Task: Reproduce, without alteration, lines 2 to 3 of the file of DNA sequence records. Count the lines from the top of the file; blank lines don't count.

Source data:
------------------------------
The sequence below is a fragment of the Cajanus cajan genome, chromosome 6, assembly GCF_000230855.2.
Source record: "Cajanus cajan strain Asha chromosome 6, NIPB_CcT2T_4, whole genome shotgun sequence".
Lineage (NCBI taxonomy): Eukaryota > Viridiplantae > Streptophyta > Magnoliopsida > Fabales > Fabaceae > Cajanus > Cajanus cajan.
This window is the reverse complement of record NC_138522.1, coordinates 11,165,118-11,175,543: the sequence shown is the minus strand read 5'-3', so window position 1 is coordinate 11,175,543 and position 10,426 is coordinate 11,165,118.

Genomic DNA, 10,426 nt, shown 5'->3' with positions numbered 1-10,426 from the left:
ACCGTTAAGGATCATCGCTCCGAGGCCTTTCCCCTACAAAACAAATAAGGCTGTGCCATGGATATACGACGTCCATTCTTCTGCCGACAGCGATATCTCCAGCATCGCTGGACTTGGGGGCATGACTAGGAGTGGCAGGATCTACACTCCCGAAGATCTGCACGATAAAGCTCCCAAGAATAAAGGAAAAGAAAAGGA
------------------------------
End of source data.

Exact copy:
Source record: "Cajanus cajan strain Asha chromosome 6, NIPB_CcT2T_4, whole genome shotgun sequence".
Lineage (NCBI taxonomy): Eukaryota > Viridiplantae > Streptophyta > Magnoliopsida > Fabales > Fabaceae > Cajanus > Cajanus cajan.